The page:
British Speedgolf Championship: Buckinghamshire professional Luke Willett took the title from Kent amateur George Boxall.
Pro Plays 36 Holes Under 80 Minutes To Win British Speedgolf Championship
PGA professional Luke Willett won the British Open Speedgolf Championship at The Springs Golf Club near Wallingford in Oxfordshire.
Contested over two rounds on two successive mornings, the 19th and 20th September, Luke Willett completed the first round in 37 minutes 59 seconds with a gross score of 77 (five-over-par), and the second 18 in 39 minutes 57 seconds with a gross score of 82.
His total Speedgolf score over the two days was 236:56 – That score is calculated by adding the time taken and the gross score together.
With score and speed to consider, Speedgolf requires both athletic and golfing ability.
Watch: GM Editor Mike Harris recently played Speedgolf with Luke Willett-
Participants have to run as quickly as possible between shots but not be too breathless to make a good swing or stroke upon reaching their ball.
Finding the optimum pace to maximise golf performance is the key challenge and consistency is crucial.
Players use fewer clubs (up to 7) which are carried by hand or in a lightweight golf bag.
Scorers in golf buggies tracked the field of 17 Speedgolfers at The Springs, keeping pace with the competitors who moved quickly, dispensing with the usual golfing routines and practice swings – taking golf back to its basics.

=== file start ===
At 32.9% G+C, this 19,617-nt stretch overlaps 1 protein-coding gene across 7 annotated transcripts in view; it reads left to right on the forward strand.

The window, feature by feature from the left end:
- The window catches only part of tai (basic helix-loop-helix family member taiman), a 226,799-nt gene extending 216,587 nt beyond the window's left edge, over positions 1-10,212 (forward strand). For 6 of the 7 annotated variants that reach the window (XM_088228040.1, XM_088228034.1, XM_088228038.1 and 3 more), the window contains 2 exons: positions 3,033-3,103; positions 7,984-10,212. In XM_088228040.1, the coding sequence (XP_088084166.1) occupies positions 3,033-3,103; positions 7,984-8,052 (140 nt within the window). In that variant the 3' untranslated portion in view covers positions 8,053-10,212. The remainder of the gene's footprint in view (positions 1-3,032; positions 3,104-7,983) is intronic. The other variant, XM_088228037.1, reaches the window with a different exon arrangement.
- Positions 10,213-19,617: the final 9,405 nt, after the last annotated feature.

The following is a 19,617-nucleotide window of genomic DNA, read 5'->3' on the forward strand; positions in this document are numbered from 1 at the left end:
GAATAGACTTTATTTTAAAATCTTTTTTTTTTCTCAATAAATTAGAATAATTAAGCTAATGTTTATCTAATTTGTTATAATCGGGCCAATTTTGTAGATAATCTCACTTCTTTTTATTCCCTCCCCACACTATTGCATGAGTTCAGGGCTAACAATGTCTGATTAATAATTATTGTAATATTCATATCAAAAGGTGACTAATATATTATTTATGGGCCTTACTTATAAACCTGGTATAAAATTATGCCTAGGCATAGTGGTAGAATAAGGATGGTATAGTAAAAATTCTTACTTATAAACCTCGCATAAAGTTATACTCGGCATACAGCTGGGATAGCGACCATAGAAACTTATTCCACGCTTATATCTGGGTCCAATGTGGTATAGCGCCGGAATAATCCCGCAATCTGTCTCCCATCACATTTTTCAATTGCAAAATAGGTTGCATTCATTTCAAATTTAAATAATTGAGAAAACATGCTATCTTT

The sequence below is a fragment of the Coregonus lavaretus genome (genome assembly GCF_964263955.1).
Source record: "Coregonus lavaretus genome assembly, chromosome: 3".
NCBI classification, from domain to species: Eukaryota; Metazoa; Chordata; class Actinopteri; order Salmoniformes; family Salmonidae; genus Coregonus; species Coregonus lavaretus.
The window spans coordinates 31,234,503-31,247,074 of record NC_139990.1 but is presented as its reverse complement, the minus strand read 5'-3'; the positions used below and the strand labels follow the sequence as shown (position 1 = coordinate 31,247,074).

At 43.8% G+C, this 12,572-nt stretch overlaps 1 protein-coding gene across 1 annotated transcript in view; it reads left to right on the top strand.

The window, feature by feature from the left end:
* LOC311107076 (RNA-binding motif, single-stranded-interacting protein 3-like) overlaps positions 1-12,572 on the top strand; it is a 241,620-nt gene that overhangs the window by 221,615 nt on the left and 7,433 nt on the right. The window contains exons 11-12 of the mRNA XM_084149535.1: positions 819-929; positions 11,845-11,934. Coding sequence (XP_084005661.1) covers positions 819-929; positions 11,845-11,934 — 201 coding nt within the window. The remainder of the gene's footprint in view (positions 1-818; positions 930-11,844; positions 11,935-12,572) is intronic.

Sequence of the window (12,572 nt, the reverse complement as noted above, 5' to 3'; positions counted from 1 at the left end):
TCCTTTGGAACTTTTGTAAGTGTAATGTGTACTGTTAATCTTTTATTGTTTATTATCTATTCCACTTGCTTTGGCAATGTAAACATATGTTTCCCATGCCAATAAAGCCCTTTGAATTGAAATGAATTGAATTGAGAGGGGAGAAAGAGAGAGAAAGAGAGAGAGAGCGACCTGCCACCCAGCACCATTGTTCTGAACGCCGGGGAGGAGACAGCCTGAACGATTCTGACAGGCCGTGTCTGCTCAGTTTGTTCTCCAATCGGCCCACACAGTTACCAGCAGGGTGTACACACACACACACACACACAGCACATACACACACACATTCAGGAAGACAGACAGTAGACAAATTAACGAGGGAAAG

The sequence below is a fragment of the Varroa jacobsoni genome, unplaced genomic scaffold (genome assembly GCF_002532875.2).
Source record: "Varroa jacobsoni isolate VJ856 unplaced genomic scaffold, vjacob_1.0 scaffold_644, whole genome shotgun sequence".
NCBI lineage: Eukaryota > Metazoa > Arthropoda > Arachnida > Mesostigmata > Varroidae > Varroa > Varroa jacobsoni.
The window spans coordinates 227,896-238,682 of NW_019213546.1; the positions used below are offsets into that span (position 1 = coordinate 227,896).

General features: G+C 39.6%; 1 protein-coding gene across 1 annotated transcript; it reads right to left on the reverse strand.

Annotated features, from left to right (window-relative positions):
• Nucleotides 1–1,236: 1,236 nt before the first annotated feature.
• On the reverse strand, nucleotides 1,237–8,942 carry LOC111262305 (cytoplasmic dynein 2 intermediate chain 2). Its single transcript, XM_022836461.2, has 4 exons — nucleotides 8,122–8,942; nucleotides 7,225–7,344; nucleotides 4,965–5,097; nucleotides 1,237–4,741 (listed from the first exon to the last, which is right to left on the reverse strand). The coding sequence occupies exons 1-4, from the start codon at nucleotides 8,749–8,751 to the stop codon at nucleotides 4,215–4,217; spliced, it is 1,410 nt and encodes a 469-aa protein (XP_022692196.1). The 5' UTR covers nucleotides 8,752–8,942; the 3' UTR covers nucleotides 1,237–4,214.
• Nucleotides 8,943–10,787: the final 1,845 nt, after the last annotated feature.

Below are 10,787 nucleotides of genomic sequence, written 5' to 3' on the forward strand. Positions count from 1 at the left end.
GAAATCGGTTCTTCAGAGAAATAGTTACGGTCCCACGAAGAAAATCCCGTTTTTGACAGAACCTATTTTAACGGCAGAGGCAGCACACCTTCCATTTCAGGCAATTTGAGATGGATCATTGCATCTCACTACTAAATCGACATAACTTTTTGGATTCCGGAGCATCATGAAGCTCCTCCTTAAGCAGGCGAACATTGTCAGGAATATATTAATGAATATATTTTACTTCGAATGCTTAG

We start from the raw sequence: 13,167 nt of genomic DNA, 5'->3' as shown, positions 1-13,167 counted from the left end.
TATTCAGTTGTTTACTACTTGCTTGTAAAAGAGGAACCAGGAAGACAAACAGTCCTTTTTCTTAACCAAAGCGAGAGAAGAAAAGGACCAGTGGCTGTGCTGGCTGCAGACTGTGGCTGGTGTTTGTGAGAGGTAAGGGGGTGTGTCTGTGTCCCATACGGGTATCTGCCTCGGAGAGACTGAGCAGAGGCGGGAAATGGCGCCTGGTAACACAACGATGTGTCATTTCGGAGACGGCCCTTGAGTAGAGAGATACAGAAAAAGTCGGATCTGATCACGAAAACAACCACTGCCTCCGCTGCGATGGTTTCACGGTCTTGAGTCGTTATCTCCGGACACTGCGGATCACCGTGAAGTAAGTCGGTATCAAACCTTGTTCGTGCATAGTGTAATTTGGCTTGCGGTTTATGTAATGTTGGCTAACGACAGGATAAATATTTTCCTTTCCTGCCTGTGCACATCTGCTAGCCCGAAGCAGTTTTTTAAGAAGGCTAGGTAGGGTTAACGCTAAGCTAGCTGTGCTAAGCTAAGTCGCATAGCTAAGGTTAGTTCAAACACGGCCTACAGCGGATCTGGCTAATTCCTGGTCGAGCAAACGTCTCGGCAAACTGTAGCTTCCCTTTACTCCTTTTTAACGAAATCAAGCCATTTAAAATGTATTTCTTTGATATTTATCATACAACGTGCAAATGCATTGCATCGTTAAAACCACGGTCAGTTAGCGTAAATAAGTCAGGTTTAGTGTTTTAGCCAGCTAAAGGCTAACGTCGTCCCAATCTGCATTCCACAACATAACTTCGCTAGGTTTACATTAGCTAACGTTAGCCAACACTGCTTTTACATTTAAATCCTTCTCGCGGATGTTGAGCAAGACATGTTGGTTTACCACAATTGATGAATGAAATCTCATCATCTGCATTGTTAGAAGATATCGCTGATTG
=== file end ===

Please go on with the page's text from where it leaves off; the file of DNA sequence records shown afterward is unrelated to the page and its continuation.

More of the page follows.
Kent’s George Boxall finished second in the championship to Willett.
He was slightly quicker than the Buckinghamshire professional with a total time of just over 75 minutes.
But Boxall’s total gross score was six higher than Willett’s, demonstrating the importance of golfing prowess to Speedgolf success.
Former World Speedgolf champion Rob Hogan from Ireland was a close third.
Scott Richardson from Buckinghamshire made history by becoming the first amputee competitor in the world to compete in a national Speedgolf Championship.
He completed his first 18 holes in under 75 minutes and the next morning thrilled again by going even faster in 71 minutes, 16 seconds.
Scott has been playing golf for 10 years, always as a leg below the knee amputee following a racing accident whilst competing in the Isle of Man TT races back in 2000.
His best round of the two days was his first where he shot 98 strokes in 74 minutes 40 secs giving him a Speedgolf score of 172:40 – a target for other amputee golfers who fancy giving Speedgolf a try.
The youngest in the field was William Kay, aged 18, who delivered two sub 50-minute rounds and is clearly one to watch in the future.
There was no prize purse for the winners at The Springs GC, simply the opportunity to become a British Champion and to enjoy an unforgettable experience.
Speedgolf is much more physically demanding than traditional golf, but it also delivers greater fitness benefits, whilst addressing the issue of pace of play head on.
More general information on the sport can be found on the British Speedgolf website.